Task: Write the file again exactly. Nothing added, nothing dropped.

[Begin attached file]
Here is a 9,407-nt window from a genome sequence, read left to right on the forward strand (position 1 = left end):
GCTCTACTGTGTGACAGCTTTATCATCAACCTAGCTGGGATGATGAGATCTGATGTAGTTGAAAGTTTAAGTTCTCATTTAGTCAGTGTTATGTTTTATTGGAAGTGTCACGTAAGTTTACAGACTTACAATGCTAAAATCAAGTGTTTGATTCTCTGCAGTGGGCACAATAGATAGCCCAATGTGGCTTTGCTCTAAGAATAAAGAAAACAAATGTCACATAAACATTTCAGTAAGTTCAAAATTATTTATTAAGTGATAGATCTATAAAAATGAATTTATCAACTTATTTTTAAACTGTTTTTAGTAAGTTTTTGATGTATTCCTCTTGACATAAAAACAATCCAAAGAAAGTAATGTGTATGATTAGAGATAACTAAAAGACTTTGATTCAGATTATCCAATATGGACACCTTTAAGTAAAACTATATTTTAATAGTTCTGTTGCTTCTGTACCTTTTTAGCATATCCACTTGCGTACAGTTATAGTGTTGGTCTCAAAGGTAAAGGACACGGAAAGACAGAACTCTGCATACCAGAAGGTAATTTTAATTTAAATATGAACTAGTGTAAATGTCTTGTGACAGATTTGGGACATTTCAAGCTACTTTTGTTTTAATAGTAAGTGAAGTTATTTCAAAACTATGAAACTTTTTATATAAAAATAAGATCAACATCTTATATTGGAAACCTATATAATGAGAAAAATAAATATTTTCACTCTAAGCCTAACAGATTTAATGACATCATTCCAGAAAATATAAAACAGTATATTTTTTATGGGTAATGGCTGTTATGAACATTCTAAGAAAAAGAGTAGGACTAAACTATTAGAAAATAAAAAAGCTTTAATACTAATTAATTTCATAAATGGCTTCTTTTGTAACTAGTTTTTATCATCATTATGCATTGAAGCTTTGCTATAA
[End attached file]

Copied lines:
Here is a 9,407-nt window from a genome sequence, read left to right on the forward strand (position 1 = left end):
GCTCTACTGTGTGACAGCTTTATCATCAACCTAGCTGGGATGATGAGATCTGATGTAGTTGAAAGTTTAAGTTCTCATTTAGTCAGTGTTATGTTTTATTGGAAGTGTCACGTAAGTTTACAGACTTACAATGCTAAAATCAAGTGTTTGATTCTCTGCAGTGGGCACAATAGATAGCCCAATGTGGCTTTGCTCTAAGAATAAAGAAAACAAATGTCACATAAACATTTCAGTAAGTTCAAAATTATTTATTAAGTGATAGATCTATAAAAATGAATTTATCAACTTATTTTTAAACTGTTTTTAGTAAGTTTTTGATGTATTCCTCTTGACATAAAAACAATCCAAAGAAAGTAATGTGTATGATTAGAGATAACTAAAAGACTTTGATTCAGATTATCCAATATGGACACCTTTAAGTAAAACTATATTTTAATAGTTCTGTTGCTTCTGTACCTTTTTAGCATATCCACTTGCGTACAGTTATAGTGTTGGTCTCAAAGGTAAAGGACACGGAAAGACAGAACTCTGCATACCAGAAGGTAATTTTAATTTAAATATGAACTAGTGTAAATGTCTTGTGACAGATTTGGGACATTTCAAGCTACTTTTGTTTTAATAGTAAGTGAAGTTATTTCAAAACTATGAAACTTTTTATATAAAAATAAGATCAACATCTTATATTGGAAACCTATATAATGAGAAAAATAAATATTTTCACTCTAAGCCTAACAGATTTAATGACATCATTCCAGAAAATATAAAACAGTATATTTTTTATGGGTAATGGCTGTTATGAACATTCTAAGAAAAAGAGTAGGACTAAACTATTAGAAAATAAAAAAGCTTTAATACTAATTAATTTCATAAATGGCTTCTTTTGTAACTAGTTTTTATCATCATTATGCATTGAAGCTTTGCTATAA